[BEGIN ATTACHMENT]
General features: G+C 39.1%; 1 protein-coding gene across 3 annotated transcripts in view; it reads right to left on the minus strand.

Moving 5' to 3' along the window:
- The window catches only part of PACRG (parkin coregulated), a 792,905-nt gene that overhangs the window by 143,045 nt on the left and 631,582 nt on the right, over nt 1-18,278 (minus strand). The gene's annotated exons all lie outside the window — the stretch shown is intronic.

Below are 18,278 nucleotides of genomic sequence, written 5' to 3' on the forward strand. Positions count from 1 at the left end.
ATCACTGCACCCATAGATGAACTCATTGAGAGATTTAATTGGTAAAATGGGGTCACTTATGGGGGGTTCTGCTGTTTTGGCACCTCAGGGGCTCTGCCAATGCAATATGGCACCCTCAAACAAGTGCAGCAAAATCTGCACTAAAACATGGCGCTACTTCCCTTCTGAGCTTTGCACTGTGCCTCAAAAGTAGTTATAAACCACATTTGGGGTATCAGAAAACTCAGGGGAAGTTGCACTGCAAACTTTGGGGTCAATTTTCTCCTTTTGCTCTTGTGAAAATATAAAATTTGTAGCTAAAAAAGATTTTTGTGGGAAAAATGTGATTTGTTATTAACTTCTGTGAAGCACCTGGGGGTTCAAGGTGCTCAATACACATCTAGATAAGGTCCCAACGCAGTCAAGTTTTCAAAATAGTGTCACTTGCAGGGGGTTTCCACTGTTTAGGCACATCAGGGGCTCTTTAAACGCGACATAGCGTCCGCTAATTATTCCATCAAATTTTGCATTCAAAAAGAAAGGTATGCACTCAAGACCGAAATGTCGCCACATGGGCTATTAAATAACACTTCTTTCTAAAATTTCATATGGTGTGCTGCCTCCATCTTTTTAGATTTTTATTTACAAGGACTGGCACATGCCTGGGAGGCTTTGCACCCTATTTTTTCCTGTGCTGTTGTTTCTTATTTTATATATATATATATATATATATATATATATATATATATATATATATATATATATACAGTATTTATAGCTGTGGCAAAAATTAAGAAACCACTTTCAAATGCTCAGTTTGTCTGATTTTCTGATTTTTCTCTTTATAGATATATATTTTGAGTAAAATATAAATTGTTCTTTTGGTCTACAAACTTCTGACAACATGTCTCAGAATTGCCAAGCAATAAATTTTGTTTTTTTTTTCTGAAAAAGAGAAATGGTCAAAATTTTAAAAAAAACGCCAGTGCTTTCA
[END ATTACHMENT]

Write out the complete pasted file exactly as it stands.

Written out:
General features: G+C 39.1%; 1 protein-coding gene across 3 annotated transcripts in view; it reads right to left on the minus strand.

Moving 5' to 3' along the window:
- The window catches only part of PACRG (parkin coregulated), a 792,905-nt gene that overhangs the window by 143,045 nt on the left and 631,582 nt on the right, over nt 1-18,278 (minus strand). The gene's annotated exons all lie outside the window — the stretch shown is intronic.

Below are 18,278 nucleotides of genomic sequence, written 5' to 3' on the forward strand. Positions count from 1 at the left end.
ATCACTGCACCCATAGATGAACTCATTGAGAGATTTAATTGGTAAAATGGGGTCACTTATGGGGGGTTCTGCTGTTTTGGCACCTCAGGGGCTCTGCCAATGCAATATGGCACCCTCAAACAAGTGCAGCAAAATCTGCACTAAAACATGGCGCTACTTCCCTTCTGAGCTTTGCACTGTGCCTCAAAAGTAGTTATAAACCACATTTGGGGTATCAGAAAACTCAGGGGAAGTTGCACTGCAAACTTTGGGGTCAATTTTCTCCTTTTGCTCTTGTGAAAATATAAAATTTGTAGCTAAAAAAGATTTTTGTGGGAAAAATGTGATTTGTTATTAACTTCTGTGAAGCACCTGGGGGTTCAAGGTGCTCAATACACATCTAGATAAGGTCCCAACGCAGTCAAGTTTTCAAAATAGTGTCACTTGCAGGGGGTTTCCACTGTTTAGGCACATCAGGGGCTCTTTAAACGCGACATAGCGTCCGCTAATTATTCCATCAAATTTTGCATTCAAAAAGAAAGGTATGCACTCAAGACCGAAATGTCGCCACATGGGCTATTAAATAACACTTCTTTCTAAAATTTCATATGGTGTGCTGCCTCCATCTTTTTAGATTTTTATTTACAAGGACTGGCACATGCCTGGGAGGCTTTGCACCCTATTTTTTCCTGTGCTGTTGTTTCTTATTTTATATATATATATATATATATATATATATATATATATATATATATATATATATATACAGTATTTATAGCTGTGGCAAAAATTAAGAAACCACTTTCAAATGCTCAGTTTGTCTGATTTTCTGATTTTTCTCTTTATAGATATATATTTTGAGTAAAATATAAATTGTTCTTTTGGTCTACAAACTTCTGACAACATGTCTCAGAATTGCCAAGCAATAAATTTTGTTTTTTTTTTCTGAAAAAGAGAAATGGTCAAAATTTTAAAAAAAACGCCAGTGCTTTCA